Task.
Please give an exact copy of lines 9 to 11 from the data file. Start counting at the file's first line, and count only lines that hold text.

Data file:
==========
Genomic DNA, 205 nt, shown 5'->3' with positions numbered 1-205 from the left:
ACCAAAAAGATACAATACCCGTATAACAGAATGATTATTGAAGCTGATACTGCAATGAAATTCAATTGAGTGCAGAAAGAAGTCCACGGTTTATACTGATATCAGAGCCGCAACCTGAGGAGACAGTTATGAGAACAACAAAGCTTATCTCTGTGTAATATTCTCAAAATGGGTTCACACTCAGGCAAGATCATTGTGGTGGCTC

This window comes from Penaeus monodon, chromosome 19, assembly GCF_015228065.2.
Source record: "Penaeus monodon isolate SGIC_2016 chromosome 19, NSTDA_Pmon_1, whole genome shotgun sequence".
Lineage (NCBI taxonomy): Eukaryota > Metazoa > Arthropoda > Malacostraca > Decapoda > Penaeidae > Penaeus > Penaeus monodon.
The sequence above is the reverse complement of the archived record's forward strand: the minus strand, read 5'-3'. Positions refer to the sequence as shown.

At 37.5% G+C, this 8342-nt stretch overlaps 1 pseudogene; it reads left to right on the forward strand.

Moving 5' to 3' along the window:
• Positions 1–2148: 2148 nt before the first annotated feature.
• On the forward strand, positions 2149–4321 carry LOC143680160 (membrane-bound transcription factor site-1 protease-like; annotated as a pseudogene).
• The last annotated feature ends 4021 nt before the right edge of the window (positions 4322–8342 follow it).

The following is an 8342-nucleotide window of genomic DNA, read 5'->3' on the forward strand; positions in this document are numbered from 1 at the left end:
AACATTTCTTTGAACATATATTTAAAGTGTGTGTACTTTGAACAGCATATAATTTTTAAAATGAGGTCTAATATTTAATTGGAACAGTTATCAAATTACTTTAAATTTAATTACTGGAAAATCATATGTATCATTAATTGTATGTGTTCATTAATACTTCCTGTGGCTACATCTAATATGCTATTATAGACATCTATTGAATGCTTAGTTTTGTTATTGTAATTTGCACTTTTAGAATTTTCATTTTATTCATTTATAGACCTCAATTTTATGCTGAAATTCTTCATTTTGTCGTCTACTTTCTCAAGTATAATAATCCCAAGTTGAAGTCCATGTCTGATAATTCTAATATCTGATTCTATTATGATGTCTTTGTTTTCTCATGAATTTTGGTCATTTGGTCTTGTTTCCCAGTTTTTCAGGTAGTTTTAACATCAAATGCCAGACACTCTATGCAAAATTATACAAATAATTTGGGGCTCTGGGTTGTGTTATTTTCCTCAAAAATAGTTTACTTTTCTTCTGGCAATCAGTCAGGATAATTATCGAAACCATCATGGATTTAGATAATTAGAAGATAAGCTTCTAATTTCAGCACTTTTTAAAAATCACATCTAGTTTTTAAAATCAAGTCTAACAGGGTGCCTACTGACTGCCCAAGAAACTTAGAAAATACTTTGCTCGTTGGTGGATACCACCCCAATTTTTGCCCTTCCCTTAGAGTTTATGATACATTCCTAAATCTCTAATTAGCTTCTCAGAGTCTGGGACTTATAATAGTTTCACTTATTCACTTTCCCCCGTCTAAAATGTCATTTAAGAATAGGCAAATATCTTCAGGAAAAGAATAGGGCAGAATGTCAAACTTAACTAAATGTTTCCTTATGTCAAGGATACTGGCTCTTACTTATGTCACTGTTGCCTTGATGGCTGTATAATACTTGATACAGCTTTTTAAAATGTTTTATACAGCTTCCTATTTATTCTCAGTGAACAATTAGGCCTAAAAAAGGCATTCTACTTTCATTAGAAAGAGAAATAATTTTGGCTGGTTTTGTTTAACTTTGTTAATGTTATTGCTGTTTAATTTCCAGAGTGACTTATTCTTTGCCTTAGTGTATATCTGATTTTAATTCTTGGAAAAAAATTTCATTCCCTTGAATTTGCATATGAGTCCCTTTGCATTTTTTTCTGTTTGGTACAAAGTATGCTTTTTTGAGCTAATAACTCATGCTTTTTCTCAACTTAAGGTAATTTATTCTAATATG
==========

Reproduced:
• Positions 1–2148: 2148 nt before the first annotated feature.
• On the forward strand, positions 2149–4321 carry LOC143680160 (membrane-bound transcription factor site-1 protease-like; annotated as a pseudogene).
• The last annotated feature ends 4021 nt before the right edge of the window (positions 4322–8342 follow it).